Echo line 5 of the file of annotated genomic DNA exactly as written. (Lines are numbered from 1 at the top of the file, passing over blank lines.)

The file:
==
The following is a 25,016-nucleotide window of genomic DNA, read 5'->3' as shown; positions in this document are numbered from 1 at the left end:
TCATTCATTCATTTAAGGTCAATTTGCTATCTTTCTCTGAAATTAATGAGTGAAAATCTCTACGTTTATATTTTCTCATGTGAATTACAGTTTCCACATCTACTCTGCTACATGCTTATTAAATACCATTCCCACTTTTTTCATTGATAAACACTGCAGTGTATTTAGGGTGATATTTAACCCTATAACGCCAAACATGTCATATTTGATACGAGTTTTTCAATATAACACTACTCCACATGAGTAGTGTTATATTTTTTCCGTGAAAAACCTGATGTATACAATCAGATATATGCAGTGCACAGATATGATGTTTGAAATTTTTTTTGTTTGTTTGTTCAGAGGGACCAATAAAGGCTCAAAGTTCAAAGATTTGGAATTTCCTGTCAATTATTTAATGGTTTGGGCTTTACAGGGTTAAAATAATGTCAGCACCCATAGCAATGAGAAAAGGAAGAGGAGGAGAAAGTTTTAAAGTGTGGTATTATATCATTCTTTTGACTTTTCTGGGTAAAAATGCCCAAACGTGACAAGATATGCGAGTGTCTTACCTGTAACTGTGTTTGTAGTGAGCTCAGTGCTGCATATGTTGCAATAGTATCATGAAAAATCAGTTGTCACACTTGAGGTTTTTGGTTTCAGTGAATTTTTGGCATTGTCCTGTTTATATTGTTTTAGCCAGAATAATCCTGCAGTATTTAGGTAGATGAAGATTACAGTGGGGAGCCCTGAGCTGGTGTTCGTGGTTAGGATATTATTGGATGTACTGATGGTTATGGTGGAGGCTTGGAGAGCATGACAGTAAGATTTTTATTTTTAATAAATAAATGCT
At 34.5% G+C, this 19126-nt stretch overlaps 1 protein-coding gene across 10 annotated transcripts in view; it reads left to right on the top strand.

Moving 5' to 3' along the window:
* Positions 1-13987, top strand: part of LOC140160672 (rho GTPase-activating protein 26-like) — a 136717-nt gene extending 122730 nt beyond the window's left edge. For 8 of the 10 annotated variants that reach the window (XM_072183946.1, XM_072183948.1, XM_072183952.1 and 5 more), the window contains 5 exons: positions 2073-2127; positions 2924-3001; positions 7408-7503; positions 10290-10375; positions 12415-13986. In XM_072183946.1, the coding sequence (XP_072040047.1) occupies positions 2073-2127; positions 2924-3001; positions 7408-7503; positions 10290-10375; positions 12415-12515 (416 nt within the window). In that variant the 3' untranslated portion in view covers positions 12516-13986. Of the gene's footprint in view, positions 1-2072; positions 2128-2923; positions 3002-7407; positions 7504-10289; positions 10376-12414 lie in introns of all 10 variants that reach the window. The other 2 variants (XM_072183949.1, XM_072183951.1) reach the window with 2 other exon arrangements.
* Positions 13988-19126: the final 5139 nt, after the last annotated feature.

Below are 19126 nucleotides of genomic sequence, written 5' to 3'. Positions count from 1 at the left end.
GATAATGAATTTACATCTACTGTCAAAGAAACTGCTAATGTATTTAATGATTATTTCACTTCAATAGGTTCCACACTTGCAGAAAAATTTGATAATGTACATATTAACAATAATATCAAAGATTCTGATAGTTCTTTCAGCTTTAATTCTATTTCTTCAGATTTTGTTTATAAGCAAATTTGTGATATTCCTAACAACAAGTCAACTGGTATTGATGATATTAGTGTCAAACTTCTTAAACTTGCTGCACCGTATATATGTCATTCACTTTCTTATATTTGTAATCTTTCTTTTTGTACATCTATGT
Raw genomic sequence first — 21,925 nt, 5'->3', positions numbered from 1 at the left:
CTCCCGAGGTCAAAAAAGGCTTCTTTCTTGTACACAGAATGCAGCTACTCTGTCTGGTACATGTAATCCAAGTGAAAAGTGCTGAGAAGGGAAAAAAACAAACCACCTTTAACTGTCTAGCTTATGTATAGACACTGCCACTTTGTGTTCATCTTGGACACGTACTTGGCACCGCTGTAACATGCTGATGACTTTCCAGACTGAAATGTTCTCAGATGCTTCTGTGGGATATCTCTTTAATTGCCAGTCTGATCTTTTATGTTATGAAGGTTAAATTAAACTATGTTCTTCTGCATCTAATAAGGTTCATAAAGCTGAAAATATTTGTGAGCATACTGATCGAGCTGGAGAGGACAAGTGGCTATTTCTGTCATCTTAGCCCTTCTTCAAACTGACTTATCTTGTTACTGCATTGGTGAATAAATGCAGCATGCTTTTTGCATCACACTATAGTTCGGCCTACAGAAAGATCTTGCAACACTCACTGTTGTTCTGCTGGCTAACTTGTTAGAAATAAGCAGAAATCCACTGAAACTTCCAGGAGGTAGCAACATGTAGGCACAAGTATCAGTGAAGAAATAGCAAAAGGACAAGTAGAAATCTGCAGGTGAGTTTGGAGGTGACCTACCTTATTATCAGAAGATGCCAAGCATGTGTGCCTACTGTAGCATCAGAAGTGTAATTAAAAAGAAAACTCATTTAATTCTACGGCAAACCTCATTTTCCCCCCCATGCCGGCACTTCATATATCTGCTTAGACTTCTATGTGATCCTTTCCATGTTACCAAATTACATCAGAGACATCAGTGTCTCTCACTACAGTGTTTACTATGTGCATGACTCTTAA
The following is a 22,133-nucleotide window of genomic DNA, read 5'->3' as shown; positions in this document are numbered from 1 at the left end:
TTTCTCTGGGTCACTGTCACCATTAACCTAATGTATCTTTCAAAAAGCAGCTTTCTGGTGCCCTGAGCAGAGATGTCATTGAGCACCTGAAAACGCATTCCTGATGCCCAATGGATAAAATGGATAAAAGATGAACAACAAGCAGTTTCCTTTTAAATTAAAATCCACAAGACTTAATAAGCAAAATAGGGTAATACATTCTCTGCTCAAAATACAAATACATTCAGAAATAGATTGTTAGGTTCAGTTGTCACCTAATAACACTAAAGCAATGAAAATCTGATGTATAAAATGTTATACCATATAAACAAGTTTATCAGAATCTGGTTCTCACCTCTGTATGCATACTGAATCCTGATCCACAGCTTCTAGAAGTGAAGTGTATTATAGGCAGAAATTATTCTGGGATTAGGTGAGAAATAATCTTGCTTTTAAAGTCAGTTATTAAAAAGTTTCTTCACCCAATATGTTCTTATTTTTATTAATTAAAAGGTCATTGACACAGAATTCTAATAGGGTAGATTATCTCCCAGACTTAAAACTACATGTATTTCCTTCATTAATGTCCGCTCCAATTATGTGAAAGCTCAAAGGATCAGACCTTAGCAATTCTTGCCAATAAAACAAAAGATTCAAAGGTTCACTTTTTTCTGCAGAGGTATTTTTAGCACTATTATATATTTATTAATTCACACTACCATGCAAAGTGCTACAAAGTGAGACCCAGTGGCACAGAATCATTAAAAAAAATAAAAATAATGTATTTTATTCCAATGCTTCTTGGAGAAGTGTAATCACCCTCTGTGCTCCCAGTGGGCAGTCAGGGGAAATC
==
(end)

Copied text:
* Positions 1-13987, top strand: part of LOC140160672 (rho GTPase-activating protein 26-like) — a 136717-nt gene extending 122730 nt beyond the window's left edge. For 8 of the 10 annotated variants that reach the window (XM_072183946.1, XM_072183948.1, XM_072183952.1 and 5 more), the window contains 5 exons: positions 2073-2127; positions 2924-3001; positions 7408-7503; positions 10290-10375; positions 12415-13986. In XM_072183946.1, the coding sequence (XP_072040047.1) occupies positions 2073-2127; positions 2924-3001; positions 7408-7503; positions 10290-10375; positions 12415-12515 (416 nt within the window). In that variant the 3' untranslated portion in view covers positions 12516-13986. Of the gene's footprint in view, positions 1-2072; positions 2128-2923; positions 3002-7407; positions 7504-10289; positions 10376-12414 lie in introns of all 10 variants that reach the window. The other 2 variants (XM_072183949.1, XM_072183951.1) reach the window with 2 other exon arrangements.